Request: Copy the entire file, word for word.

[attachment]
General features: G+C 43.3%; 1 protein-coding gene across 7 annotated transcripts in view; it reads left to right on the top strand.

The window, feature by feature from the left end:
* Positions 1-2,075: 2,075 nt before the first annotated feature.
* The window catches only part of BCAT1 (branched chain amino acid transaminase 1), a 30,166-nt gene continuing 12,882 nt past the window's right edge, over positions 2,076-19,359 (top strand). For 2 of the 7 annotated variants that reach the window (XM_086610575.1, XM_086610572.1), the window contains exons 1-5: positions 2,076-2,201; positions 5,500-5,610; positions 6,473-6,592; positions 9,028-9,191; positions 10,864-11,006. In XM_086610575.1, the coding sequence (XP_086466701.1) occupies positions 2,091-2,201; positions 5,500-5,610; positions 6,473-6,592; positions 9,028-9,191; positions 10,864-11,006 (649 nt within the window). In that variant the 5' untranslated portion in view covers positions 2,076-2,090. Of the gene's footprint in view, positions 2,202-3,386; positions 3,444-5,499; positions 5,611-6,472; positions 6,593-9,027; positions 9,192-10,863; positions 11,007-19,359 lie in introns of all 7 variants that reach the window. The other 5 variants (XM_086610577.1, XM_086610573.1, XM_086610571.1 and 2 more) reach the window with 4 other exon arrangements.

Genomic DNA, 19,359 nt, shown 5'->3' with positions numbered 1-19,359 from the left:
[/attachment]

General features: G+C 43.3%; 1 protein-coding gene across 7 annotated transcripts in view; it reads left to right on the top strand.

The window, feature by feature from the left end:
* Positions 1-2,075: 2,075 nt before the first annotated feature.
* The window catches only part of BCAT1 (branched chain amino acid transaminase 1), a 30,166-nt gene continuing 12,882 nt past the window's right edge, over positions 2,076-19,359 (top strand). For 2 of the 7 annotated variants that reach the window (XM_086610575.1, XM_086610572.1), the window contains exons 1-5: positions 2,076-2,201; positions 5,500-5,610; positions 6,473-6,592; positions 9,028-9,191; positions 10,864-11,006. In XM_086610575.1, the coding sequence (XP_086466701.1) occupies positions 2,091-2,201; positions 5,500-5,610; positions 6,473-6,592; positions 9,028-9,191; positions 10,864-11,006 (649 nt within the window). In that variant the 5' untranslated portion in view covers positions 2,076-2,090. Of the gene's footprint in view, positions 2,202-3,386; positions 3,444-5,499; positions 5,611-6,472; positions 6,593-9,027; positions 9,192-10,863; positions 11,007-19,359 lie in introns of all 7 variants that reach the window. The other 5 variants (XM_086610577.1, XM_086610573.1, XM_086610571.1 and 2 more) reach the window with 4 other exon arrangements.

Genomic DNA, 19,359 nt, shown 5'->3' with positions numbered 1-19,359 from the left: